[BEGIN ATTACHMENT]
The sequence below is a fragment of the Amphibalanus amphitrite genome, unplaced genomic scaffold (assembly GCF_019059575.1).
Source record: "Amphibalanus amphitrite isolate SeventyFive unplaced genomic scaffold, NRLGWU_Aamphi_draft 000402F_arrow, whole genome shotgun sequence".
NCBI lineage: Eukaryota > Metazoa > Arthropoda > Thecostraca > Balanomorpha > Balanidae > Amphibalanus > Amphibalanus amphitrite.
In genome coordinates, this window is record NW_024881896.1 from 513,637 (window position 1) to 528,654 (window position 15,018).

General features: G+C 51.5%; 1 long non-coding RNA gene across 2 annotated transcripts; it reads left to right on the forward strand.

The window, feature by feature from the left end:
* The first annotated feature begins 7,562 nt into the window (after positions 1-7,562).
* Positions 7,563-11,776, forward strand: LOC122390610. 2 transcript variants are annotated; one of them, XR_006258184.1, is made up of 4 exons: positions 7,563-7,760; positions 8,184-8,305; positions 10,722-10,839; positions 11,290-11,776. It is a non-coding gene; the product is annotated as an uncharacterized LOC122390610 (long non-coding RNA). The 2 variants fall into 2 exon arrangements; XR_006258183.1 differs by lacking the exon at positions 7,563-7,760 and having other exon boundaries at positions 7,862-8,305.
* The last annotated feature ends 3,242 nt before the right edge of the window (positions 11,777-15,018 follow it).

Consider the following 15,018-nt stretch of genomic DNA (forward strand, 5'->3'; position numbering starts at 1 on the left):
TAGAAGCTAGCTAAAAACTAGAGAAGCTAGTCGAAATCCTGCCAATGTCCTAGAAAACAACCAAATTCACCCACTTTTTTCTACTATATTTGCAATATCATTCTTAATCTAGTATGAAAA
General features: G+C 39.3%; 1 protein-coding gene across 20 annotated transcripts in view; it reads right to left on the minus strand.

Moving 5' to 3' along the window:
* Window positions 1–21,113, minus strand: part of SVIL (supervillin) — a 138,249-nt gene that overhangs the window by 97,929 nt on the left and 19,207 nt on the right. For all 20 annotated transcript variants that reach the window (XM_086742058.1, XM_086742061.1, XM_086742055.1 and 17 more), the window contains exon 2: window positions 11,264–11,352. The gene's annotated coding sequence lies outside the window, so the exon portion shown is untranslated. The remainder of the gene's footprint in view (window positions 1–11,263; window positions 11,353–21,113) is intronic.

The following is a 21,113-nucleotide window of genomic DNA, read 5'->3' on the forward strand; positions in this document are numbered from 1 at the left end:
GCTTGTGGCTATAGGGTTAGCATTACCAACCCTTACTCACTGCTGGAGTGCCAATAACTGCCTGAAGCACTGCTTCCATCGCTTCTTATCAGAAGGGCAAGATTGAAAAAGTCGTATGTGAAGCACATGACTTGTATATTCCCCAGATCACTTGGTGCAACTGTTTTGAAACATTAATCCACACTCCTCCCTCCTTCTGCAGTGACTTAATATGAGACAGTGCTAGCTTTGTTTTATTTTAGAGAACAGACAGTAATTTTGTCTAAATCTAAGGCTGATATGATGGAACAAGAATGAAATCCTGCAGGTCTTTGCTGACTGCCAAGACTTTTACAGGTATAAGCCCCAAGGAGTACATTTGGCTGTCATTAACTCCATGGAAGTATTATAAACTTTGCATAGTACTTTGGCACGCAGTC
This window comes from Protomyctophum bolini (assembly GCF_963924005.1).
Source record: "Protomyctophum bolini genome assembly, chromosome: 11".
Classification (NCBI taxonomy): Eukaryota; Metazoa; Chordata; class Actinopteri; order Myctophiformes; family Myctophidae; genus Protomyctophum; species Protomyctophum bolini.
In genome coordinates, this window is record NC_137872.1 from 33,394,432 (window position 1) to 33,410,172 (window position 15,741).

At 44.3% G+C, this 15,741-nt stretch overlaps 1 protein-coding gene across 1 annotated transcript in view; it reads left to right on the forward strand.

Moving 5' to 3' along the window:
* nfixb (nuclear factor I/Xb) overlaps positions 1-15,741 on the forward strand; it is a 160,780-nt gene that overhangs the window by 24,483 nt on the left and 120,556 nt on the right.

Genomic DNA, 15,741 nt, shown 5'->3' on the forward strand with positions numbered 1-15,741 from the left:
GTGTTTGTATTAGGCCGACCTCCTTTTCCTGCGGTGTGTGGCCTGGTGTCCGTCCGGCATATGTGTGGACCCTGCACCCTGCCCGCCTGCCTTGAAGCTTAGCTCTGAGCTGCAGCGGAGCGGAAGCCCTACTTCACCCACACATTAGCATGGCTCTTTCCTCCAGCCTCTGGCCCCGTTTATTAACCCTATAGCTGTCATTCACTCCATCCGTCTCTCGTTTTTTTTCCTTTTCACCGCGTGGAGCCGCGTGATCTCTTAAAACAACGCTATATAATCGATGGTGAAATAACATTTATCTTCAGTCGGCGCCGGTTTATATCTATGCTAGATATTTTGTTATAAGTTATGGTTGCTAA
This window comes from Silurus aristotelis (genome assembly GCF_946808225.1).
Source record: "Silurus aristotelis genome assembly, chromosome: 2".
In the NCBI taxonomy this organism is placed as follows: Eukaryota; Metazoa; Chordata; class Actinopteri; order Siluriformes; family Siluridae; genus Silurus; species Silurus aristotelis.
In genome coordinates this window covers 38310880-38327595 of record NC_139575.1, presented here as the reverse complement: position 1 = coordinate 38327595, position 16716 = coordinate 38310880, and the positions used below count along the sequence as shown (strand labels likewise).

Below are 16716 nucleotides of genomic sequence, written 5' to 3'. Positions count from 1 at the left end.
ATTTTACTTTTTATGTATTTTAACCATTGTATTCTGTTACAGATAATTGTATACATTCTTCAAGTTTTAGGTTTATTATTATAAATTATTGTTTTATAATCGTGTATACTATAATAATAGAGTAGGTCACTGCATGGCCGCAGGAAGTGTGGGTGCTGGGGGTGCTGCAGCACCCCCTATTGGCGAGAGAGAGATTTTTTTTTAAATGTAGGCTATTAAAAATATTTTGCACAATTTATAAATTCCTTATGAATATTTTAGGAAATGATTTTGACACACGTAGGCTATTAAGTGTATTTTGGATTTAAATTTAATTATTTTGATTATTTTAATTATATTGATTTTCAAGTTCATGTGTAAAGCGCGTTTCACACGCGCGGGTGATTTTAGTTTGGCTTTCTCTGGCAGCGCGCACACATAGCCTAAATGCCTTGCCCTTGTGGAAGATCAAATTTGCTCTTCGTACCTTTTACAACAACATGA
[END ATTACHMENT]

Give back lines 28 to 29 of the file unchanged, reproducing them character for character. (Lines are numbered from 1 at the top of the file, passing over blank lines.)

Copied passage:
In the NCBI taxonomy this organism is placed as follows: Eukaryota; Metazoa; Chordata; class Actinopteri; order Siluriformes; family Siluridae; genus Silurus; species Silurus aristotelis.
In genome coordinates this window covers 38310880-38327595 of record NC_139575.1, presented here as the reverse complement: position 1 = coordinate 38327595, position 16716 = coordinate 38310880, and the positions used below count along the sequence as shown (strand labels likewise).